This is a real struggle for many, but it doesn’t have to be. Quite honestly, I think it’s madness and if you’re one of these types, it’s time to take back your power.

If friend requests, invitations to connect and potential Twitter stalkers are keeping you up at night, that needs to stop. Today. All you have to do is develop your own personal social media policy. Determine your own rules of engagement and apply them. And don’t be scared to let people know how they can connect with you.

If you don’t want to chat it up with your co-workers on Facebook, don’t. And even if you are connected already and don’t want to be, adjust your privacy settings. Create lists within your friends lists and limit what they can see.

I have no problem telling people how I connect. I had a friend request from a former co-worker on Facebook just today and declined it. I told her that I would prefer to connect with her on LinkedIn instead. I hope she doesn’t take it personally but I have a certain way I choose to connect that works for me.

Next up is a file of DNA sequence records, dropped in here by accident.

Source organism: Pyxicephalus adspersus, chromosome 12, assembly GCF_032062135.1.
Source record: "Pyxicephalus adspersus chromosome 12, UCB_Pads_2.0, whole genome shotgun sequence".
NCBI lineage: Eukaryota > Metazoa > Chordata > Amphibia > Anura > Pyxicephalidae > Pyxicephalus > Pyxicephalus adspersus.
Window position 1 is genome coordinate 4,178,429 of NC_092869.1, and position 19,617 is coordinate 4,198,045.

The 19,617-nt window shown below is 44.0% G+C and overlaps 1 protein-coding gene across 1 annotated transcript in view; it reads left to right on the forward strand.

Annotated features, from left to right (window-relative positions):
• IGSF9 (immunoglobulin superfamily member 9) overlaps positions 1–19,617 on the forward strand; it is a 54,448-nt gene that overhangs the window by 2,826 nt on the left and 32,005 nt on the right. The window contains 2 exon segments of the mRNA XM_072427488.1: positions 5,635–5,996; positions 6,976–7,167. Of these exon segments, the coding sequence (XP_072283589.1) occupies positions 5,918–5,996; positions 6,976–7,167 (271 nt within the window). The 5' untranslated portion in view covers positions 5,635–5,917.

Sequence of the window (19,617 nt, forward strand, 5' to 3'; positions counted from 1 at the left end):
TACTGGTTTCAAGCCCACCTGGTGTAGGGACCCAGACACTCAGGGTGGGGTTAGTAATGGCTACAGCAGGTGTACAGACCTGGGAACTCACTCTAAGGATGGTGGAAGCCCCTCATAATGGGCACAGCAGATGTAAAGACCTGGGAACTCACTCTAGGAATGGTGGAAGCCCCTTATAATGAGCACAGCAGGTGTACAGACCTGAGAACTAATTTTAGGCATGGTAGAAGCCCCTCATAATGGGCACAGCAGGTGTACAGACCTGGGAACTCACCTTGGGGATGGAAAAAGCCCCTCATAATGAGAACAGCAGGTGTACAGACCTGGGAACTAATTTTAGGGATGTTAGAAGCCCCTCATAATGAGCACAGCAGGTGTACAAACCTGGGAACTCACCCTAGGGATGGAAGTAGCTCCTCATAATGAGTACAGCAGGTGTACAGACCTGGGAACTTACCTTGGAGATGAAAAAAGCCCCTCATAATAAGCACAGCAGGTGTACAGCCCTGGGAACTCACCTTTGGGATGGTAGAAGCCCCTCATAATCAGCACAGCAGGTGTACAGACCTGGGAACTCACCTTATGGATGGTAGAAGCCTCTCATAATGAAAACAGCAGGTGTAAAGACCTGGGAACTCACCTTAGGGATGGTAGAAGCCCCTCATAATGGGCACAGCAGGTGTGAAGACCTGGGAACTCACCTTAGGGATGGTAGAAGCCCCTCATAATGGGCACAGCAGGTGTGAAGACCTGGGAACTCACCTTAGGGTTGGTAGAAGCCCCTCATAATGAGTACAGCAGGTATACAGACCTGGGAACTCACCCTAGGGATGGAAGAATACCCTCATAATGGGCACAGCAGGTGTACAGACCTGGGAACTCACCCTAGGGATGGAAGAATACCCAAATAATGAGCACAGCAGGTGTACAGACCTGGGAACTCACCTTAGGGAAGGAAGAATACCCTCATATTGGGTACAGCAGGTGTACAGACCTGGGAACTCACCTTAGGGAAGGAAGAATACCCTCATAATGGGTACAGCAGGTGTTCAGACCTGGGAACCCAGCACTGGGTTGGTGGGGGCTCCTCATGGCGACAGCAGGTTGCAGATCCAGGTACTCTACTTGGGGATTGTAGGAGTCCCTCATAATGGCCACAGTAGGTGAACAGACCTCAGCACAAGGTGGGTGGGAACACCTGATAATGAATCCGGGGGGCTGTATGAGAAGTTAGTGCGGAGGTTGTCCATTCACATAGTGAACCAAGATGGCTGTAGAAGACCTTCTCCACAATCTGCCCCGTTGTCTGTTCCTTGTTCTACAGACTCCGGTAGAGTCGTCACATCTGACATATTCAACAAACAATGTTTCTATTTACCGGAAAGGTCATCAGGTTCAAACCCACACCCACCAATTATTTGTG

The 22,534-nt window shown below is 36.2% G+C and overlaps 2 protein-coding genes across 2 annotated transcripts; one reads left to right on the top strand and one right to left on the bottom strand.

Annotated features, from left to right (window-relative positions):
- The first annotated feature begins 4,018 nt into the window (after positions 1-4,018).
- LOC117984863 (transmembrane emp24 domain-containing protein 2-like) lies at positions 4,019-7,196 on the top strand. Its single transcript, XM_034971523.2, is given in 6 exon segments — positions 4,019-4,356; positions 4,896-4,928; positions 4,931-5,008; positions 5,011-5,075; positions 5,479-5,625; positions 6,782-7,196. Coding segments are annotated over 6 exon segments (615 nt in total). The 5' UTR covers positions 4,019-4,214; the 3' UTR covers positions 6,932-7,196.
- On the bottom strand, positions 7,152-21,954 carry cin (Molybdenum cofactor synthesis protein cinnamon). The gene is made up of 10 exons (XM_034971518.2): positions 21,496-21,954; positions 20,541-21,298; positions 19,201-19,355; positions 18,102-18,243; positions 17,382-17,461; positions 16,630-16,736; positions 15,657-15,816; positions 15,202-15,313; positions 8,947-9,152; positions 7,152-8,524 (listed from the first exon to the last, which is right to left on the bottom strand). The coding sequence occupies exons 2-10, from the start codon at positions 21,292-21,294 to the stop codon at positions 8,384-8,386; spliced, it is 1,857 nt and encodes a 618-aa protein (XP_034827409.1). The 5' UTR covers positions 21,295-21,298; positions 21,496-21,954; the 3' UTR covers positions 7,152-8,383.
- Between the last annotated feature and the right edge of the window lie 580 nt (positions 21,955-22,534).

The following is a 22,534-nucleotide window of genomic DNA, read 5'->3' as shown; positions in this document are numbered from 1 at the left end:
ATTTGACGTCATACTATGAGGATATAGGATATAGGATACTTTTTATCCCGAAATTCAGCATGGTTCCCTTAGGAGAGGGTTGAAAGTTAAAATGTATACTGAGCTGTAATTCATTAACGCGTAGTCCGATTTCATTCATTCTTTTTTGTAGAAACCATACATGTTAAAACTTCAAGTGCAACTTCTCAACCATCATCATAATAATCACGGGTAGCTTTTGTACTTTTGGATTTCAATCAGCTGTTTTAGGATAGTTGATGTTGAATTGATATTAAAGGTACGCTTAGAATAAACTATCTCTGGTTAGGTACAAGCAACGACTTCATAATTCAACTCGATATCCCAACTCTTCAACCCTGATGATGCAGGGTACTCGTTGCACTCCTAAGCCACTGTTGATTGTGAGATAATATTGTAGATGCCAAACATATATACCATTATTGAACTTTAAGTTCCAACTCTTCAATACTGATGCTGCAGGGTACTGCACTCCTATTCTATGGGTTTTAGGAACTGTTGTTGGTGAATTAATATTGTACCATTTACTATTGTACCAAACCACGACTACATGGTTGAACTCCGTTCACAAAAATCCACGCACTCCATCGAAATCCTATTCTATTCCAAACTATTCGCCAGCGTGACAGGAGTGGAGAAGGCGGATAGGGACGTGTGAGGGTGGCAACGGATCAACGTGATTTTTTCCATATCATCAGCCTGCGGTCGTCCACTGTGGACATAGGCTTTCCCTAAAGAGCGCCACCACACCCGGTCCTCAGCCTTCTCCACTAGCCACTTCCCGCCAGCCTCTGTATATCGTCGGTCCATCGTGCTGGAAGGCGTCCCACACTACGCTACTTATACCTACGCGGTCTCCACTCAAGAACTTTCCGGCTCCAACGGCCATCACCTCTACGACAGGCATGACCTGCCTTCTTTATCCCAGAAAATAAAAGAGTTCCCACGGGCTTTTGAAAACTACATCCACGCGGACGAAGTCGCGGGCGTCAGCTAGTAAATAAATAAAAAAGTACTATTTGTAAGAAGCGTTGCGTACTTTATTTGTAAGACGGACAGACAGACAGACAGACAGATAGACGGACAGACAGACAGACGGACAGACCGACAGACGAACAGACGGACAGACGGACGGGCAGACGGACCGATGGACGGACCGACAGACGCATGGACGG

I liked her when we worked together, but our relationship doesn’t fit with the way I communicate on Facebook. She doesn’t need to see the pictures of my children I post from time-to-time or read my fun rants with my cousins. Because our work relationship never reached actual friendship, (like many do) she doesn’t belong there.

My policy works something like this:

Twitter: Anyone except the porn people and hard core affiliate marketing types. I’m pretty much professional on twitter. I have a niche there and try to stick to it. If you don’t like live tweets, journalism, or social media, you won’t enjoy following me at all.

  • Direct messages: If you send me a DM, I will respond.
  • @Mentions: If you mention me in a reply, I will respond accordingly. It may not be immediately but you will be acknowledged when warranted. I don’t typically thank people for retweets. I figure it was of value to them so they shared it. I will follow them so I can return the favor some day.